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Emet m'Tsiyon

Wednesday, March 06, 2019

Italian Economist Sees Euro Currency as Harmful, Likewise Germany's Stifling Role

Paolo Savona is an Italian economist of the older generation. A veteran official at the Italian central bank, the Banca d'Italia, he was nominated by the two main political parties in Italy, the Lega [League] and the Movimento Cinque Stelle [Five Stars Movement], to be minister of finance when the Italian government was being formed last May and June [2018]. But Savona's positions on the euro currency and German domination in the single currency [euro] zone were anathema to the EU/Eurozone and to various domestic Italian interests.
His views were summed up by the Wall Street Journal:
Savona . . . sharply criticized the euro and compared the dominant role of Berlin in determining Eurozone financial policy to Nazi German aggression in the Second World War. [Globes, 5(29-30) 2018]

In any event, the president of Italy, Sergio Mattarella, nixed Savona's appointment as finance minister on the grounds that a new government with Savona as finance minister might endanger Italy's membership in the Eurogroup [that directly sponsors the Euro currency]. Now, criticism of the EU and its institutions and Germany's role in particular are nothing new in Italy. Former socialist Prime Minister Matteo Renzi sharply criticized the EU and Germany's dominant role in it [here].

In any case, the man who did become finance minister in the new government, Giovanni Tria, was quite conciliatory towards the Euro and the EU. In contrast to Savona. But he too indicated tensions with the EU and the Eurogroup, Germany in particular, but France as well that --under Macron-- wants to expand the powers of the EU central authorities in Brussels through greater political and financial integration of the Eurogroup [the single currency group] and the EU. Tria told an interviewer:
"Look, paying attention to keeping the accounts in order and to bringing down the debt  is not appropriate because Europe tells us but because we should not take the chance of damaging confidence in our financial stability"[qui Corriere della Sera, 9 (modified 10) June 2018; Eng. trans. here]. Thus Tria expresses fear of what the Eurogroup and Germany in particular will say or do if Italy acts in such a way as to damage their confidence in Italy's financial stability. Nevertheless, as long as Germany enforces an austerity policy on Greece, Italy and other Eurozone states, economic growth in the Zone will be low --and it is now low in Germany too. But the Germans and the Brussels bureaucrats, the unelected rulers over millions --sometimes called Eurocrats-- are rigid. Thus needed changes will not be made or only very slowly and too little will be done in the way of changes out of the austerity straitjacket. The Greek case is blatant because the country cannot pay its debt in the long term --debt which was mostly incurred by the initial refusal of Germany led by Wolfgang Schaeuble to help Greece keep up with a smaller debt than now starting in 2010. Even the International Monetary Fund, notoriously friendly to fiscal stinginess, now agrees that the Greek debt should be restructured if not forgiven in part. But this does not happen. German domination of the Eurogroup seems to be still intact.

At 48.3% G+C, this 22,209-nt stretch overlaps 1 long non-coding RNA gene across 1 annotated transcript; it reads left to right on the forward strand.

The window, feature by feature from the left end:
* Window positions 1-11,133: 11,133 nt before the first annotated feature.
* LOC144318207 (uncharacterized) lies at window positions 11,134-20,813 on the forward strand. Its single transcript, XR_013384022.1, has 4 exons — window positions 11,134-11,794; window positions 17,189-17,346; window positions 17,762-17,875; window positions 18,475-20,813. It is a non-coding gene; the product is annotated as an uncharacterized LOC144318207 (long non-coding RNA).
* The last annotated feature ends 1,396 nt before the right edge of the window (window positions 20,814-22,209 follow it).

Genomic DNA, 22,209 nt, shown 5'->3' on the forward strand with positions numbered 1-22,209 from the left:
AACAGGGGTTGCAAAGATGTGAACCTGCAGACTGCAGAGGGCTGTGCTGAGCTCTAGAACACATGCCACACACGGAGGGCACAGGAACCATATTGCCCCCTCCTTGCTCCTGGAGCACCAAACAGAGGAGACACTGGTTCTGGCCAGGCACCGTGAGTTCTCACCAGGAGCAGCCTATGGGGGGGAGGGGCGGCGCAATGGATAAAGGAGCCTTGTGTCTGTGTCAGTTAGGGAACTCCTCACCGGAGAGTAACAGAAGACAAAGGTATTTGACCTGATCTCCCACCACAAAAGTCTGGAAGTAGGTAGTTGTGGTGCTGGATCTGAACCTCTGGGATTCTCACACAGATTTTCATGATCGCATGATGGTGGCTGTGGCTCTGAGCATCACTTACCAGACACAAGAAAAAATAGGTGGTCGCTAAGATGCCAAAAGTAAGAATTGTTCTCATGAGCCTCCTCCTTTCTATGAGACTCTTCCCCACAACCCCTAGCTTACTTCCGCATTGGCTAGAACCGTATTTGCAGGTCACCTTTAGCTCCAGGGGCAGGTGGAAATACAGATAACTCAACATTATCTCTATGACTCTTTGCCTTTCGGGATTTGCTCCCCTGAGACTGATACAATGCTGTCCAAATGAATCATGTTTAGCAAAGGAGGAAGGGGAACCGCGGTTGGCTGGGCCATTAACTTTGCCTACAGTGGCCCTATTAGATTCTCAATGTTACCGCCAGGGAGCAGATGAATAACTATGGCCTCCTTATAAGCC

We have already explained why the EU is  not democratic [here] and we believe that the more the EU integrates and centralizes control and regulations in Brussels (the EU parliament at Strasbourg hardly counts) the less democratic each member country will be.  That is the less democratic power or influence the various peoples of the member states will have over their own lives. This greater political and financial integration is what Macron is seeking. He gave a speech on this subject just the other day. However, looking at France today, what with the mass terrorist attacks and the Yellow Vest movement which opposes Macron's proposed reforms, reveals that things are not going smoothly in what French people call the Hexagon. Safety on the streets especially for Jews, but not only, cannot be taken for granted in France today. Maybe it is not Macron's proposed reforms that have brought France down --reforms mostly not yet implemented-- but the EU and Eurogroup policies that have been in effect up till now.

Yes, the dream of a united Europe has its attractions but the reality is not so rosy.
Knowing what we do about the EU explains to us why nothing good for Israel is likely to come out of the EU. Israelis and Jews generally have to start seeing the EU as a body that cannot act for the best of its own several peoples let alone helping to bring peace to Israel and the Middle East generally.

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